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ἀνδρῶν ἐχηρώθη: cf. Solon, fr. 37. 4 πολλῶν ἂν ἀνδρῶν ἥδ᾽ ἐχηρώθη πόλις, Hom. Il. v. 642, Verg. Aen. viii. 571. The number of fallen is given as 6,000 by H. (vii. 148. 2), as 5,000 by Pausanias (iii. 4. 1). Later Argive tradition (ridiculed by Plutarch, Mor. 245) chose the sacred number 7,777, but this, as well as the stories that Cleomenes made a truce for seven days (Plut. Mor. 223) and that the battle was fought on the seventh day of the month (Ar. Pol. v. 3. 7, 1303 a 6), is no doubt due to the connexion with the festival of the Hubristika. οἱ δοῦλοι. There appear to have been at Argos serfs (known as Γυμνήσιοι), resembling the Spartan Helots (Pollux, iii. 83), who might be described as δοῦλοι, though, like the Helots, they served as lightarmed. Plutarch, however (Mor. 243), attacks H. for this statement (ἐπανορθούμενοι δὲ τὴν ὀλιγανδρίαν, οὐχ ὡς Ἡρόδοτος ἱστορεῖ τοῖς δούλοις, ἀλλὰ τῶν περιοίκων ποιησάμενοι πολίτας τοὺς ἀρίστους συνῴκισαι τὰς γυναῖκας), clearly meaning that dependants of the same type as the Spartan Perioeci were granted citizenship and connubium. Aristotle (l. c.): ἐν Ἄργει τῶν ἐν τῇ ἑβδόμῃ ἀπολομένων ὑπὸ Κλεομένους τοῦ Λάκωνος ἠναγκάσθησαν παραδέξασθαι τῶν περιοίκων τινάς is generally interpreted (Gilbert, Gr. Staats, ii. 75; Susemihl, ad loc.) in agreement with Plutarch; but Newman (ad loc.) holds that there as elsewhere Aristotle means by ‘Perioeci’ serfs. If so, H. is justified in calling them δοῦλοι. For a fuller account of the troubles of the Argives cf. P. A. Seymour in J. H. S. xlii, pp. 24 f. Though Argos was professedly neutral in the Persian war, Tiryns and Mycenae sent hoplites to Plataea (ix. 28. 4) and had their names inscribed on the three-headed snake (ix. 81 n.). They were therefore at that period independent. For the remains of Tiryns see Frazer, iii. 217-30.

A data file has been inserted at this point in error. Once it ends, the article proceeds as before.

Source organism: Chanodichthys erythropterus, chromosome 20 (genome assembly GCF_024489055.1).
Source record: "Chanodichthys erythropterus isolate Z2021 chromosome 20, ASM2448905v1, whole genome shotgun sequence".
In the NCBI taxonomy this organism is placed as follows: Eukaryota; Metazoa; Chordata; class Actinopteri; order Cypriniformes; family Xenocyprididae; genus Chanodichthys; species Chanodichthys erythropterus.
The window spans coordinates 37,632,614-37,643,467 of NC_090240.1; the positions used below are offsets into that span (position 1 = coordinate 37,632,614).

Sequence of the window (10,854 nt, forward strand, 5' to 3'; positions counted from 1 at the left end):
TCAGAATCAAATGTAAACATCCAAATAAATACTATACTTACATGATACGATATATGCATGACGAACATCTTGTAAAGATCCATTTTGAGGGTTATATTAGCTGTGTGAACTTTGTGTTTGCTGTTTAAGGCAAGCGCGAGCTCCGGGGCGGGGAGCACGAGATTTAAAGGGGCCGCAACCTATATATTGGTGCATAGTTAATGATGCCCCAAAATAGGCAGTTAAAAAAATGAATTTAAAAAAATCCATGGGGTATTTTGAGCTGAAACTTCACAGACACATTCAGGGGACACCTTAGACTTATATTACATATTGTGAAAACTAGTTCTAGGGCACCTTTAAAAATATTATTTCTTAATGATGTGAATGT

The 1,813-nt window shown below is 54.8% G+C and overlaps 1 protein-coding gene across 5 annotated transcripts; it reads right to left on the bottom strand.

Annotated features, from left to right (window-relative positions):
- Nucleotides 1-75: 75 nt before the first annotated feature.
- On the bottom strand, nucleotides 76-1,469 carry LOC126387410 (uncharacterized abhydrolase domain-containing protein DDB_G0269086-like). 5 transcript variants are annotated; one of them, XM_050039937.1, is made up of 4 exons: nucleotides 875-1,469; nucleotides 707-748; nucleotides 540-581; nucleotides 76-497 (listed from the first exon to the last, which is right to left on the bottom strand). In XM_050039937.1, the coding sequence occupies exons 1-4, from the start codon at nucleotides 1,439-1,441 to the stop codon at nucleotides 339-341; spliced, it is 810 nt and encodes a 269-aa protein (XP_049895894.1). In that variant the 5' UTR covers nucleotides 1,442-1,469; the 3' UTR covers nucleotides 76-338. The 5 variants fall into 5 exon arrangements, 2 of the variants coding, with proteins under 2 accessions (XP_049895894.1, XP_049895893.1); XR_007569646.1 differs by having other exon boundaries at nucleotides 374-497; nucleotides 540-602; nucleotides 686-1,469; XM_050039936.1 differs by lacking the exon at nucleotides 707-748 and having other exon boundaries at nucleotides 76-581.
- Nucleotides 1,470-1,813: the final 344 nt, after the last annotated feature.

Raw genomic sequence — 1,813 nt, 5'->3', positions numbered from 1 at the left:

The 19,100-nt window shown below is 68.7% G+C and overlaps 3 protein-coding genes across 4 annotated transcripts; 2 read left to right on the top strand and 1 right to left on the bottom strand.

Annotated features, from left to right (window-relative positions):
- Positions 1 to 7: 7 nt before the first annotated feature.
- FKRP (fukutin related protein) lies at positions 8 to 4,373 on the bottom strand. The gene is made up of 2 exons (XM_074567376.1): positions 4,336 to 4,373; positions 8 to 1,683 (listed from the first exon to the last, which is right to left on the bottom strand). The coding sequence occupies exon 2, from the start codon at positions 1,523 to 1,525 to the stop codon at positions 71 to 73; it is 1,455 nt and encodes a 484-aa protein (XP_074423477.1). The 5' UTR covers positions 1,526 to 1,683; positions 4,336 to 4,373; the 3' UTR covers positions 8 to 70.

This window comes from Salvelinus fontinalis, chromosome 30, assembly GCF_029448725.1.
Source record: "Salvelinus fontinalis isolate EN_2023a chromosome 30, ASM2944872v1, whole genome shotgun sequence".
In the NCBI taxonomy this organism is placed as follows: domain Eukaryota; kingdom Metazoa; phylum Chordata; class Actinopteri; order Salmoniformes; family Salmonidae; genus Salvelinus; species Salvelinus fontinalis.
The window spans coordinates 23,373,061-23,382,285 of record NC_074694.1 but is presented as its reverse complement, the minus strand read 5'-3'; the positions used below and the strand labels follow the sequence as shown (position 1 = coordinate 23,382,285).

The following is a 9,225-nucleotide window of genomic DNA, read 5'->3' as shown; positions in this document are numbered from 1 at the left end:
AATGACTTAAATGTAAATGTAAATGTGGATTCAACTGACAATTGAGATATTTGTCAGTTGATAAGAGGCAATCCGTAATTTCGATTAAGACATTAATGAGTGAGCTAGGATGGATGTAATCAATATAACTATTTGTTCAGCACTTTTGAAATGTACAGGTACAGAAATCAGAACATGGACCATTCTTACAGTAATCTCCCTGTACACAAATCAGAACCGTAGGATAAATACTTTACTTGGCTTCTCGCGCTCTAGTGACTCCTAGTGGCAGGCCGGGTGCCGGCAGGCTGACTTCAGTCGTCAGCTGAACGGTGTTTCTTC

Φιγαλεύς. Phigaleia is south-west Arcadia, near the Messenian frontier, and is built on a high plateau, bounded by deep glens, surrounded on three sides by mountains. Four miles off is the famous temple of Bassae (Frazer, Paus. iv. 390-404). The war ended in the destruction of Tiryns and Mycenae (Paus. v. 23. 3; vii. 25. 6; ii. 16. 5; 25. 8). An aggressive war on the part of Tiryns is only conceivable if Argos was engaged elsewhere. Now about 472 Argos was allied to Tegea against the Spartans (cf. ix. 35 n.), by whom the allies were defeated near Tegea, but in the next great battle, fought by the Arcadians against the Spartans at Dipaea (circ. 470), the Argives took no part. The suggestion seems probable that Tiryns was encouraged to attack Argos by the battle of Tegea, and that the Argives were absent from the field of Dipaea because they were fully occupied in the siege of Tiryns, which was obstinately defended (Busolt, iii. 121 f.). Possibly Mycenae too fell at this time (468 B. C.). More probably, however, it was while Sparta was occupied with the Helot revolt after 464 B. C. (Diod. xi. 65); cf. Busolt, iii. 244; Meyer, iii, § 325. Neither city was left so completely desolate as Strabo (372) implies, as is proved by remains at Mycenae (Frazer, iii. 97 f.). Tirynthians found refuge at Halieis (viii. 137. 2 n.).
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